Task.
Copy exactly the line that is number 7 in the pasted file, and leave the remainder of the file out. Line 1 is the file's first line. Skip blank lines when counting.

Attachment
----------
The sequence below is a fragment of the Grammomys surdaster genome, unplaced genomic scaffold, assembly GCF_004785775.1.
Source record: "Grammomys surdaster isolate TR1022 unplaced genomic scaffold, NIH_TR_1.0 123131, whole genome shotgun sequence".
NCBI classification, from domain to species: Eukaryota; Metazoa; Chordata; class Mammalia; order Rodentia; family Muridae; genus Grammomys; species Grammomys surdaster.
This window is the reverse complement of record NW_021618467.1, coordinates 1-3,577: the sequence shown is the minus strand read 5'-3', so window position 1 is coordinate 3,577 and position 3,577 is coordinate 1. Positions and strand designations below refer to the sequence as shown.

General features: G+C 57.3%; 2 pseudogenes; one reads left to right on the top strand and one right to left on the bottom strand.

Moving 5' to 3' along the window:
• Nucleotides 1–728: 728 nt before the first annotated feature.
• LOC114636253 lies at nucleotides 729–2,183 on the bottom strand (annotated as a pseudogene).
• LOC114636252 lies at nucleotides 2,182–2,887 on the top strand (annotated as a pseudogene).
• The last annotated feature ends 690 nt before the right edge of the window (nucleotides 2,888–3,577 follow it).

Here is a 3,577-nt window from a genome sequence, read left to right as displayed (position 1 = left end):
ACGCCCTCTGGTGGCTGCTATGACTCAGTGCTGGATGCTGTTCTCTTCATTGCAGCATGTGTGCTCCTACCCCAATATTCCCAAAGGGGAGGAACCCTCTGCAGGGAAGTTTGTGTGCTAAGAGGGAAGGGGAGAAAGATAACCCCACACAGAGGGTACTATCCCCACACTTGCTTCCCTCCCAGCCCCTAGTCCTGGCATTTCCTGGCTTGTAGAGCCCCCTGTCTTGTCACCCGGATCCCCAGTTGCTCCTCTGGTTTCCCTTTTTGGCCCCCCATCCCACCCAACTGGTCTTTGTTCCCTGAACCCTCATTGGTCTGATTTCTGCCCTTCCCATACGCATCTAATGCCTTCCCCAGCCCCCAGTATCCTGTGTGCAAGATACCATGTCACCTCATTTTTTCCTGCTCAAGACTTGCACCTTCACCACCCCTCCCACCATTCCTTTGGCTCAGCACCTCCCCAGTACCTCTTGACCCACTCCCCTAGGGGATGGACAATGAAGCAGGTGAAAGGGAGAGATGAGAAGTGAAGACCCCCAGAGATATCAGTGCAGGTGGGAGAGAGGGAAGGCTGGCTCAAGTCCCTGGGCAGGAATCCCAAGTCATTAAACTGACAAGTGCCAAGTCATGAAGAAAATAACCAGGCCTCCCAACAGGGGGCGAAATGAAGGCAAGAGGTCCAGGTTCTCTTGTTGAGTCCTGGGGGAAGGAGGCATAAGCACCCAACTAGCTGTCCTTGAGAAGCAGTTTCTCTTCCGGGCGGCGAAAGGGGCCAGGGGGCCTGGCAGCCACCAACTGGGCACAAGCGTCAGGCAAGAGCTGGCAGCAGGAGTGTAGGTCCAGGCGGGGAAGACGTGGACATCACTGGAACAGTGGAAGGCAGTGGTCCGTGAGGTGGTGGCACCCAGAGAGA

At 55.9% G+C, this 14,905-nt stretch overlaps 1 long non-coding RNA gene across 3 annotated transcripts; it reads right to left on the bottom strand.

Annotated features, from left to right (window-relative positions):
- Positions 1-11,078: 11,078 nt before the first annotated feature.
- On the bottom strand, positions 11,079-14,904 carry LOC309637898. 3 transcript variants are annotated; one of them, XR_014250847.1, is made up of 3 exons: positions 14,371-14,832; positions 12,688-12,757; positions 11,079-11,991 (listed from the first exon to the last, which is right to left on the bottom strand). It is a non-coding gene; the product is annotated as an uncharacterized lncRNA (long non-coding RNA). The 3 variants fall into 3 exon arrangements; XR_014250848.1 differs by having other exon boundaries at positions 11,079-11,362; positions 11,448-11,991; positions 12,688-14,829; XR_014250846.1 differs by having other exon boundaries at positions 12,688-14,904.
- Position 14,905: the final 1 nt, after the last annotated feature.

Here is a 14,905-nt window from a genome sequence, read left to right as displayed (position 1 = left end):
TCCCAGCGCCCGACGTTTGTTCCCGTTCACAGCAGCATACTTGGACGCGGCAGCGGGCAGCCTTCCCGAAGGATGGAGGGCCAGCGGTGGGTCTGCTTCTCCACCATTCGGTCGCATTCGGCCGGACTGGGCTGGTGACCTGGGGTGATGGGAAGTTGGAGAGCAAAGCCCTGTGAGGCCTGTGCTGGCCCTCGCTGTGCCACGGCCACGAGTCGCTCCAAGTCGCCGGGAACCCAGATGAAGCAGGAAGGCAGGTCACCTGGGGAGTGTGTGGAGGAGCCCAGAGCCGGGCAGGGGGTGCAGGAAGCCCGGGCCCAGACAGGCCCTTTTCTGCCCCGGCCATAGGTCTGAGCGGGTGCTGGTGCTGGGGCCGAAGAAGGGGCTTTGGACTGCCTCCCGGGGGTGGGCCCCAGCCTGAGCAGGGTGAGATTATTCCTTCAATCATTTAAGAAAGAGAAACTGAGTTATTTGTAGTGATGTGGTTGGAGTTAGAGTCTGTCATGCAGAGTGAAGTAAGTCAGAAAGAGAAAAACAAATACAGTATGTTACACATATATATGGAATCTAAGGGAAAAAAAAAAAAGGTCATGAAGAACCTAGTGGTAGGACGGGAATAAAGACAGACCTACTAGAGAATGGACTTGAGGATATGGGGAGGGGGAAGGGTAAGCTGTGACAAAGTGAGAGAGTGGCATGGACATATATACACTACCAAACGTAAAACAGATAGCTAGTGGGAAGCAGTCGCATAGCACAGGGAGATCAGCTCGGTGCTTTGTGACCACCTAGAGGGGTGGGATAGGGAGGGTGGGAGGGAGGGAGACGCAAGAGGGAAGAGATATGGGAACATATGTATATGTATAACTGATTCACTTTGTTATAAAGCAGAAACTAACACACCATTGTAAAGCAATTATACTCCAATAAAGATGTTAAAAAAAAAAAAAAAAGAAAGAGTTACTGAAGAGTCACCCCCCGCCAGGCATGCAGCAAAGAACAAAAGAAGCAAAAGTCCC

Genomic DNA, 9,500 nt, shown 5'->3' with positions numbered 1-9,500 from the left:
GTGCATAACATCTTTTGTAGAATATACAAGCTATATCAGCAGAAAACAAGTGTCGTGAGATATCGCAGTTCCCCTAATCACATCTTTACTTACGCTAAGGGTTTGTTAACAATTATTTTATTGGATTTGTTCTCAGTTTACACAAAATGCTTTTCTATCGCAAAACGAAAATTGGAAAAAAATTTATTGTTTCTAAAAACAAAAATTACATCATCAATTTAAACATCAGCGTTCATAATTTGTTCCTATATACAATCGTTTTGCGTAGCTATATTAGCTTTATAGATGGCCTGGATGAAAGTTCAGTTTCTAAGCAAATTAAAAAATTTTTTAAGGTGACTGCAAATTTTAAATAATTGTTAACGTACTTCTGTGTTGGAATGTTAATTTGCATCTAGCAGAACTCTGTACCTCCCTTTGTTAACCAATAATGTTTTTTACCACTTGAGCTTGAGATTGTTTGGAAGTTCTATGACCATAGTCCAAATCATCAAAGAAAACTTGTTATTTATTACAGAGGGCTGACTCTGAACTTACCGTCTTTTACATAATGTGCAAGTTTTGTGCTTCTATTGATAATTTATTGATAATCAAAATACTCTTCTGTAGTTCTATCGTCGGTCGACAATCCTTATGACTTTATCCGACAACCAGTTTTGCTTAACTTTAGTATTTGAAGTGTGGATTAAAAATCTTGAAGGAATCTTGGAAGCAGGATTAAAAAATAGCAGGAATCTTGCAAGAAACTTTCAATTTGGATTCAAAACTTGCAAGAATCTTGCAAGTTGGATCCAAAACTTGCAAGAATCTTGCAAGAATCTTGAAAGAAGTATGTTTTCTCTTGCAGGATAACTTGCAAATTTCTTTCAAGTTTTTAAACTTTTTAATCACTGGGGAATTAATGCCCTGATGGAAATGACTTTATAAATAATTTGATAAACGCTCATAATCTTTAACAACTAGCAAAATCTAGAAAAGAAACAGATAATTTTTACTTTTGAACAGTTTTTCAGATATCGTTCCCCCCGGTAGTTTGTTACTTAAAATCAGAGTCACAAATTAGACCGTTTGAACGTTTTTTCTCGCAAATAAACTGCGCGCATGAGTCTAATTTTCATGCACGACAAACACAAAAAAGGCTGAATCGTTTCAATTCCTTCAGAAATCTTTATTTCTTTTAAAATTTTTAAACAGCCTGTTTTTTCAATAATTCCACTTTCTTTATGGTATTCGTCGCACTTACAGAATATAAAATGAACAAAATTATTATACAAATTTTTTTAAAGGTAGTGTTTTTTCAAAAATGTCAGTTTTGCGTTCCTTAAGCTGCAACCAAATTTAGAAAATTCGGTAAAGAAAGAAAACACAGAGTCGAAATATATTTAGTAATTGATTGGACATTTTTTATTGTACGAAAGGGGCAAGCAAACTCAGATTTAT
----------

• Nucleotides 1–728: 728 nt before the first annotated feature.